Developing non-technical skills in emergency response

Developing non-technical skills in emergency response
21 February 2022

Training for emergency responders (ERs), specifically technical training, is centred around ensuring responders in the public and private sectors are safe, effective, competent and confident in their response to incidents. But what about the skills that aren’t ‘technical’? 

After reviewing training requirements of more than 800 learners, experts at the Hazmat Academy, NCEC’s training platform, have found that there is still a lack of focus on developing and practising non-technical skills, which can fundamentally affect the management and outcome of an incident. Dorset and Wiltshire Fire and Rescue Service has already identified the benefits of such training and included it in its training programme.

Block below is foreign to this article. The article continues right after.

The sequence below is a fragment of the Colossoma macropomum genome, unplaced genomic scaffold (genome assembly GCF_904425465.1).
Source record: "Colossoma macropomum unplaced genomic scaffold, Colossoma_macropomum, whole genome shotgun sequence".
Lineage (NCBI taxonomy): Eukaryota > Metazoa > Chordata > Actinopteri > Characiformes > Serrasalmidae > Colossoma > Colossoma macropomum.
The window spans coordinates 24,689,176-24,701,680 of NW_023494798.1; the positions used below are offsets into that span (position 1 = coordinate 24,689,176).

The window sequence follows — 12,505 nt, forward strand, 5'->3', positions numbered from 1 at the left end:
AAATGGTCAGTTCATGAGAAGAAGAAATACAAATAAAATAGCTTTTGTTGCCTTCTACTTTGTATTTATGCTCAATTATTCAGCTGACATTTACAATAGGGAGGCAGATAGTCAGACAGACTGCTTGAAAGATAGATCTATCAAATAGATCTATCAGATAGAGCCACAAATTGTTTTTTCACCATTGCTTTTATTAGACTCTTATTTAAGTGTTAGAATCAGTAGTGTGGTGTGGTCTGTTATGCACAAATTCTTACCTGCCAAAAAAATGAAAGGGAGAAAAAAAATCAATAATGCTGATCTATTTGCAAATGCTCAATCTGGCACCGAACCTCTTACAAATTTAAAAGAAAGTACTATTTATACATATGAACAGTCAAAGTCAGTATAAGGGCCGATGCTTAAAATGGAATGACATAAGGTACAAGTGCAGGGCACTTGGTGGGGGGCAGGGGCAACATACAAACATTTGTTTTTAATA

Non-technical skills can be defined as ‘the cognitive and social skills that complement a workers’  technical skills and, as such, contribute to safe and efficient task performance’1 (Flin, O’Connor and Crichton 2008) and can be developed to complement an ER’s everyday skill set. These skills are:

  • Situational awareness.
  • Communication. 
  • Decision making.
  • Leadership.
  • Stress and pressure.
  • Teamwork.

Did you know?
Non-technical skills were first recognised in the late 1970s and early 1980s following a series of major incidents in the aviation industry.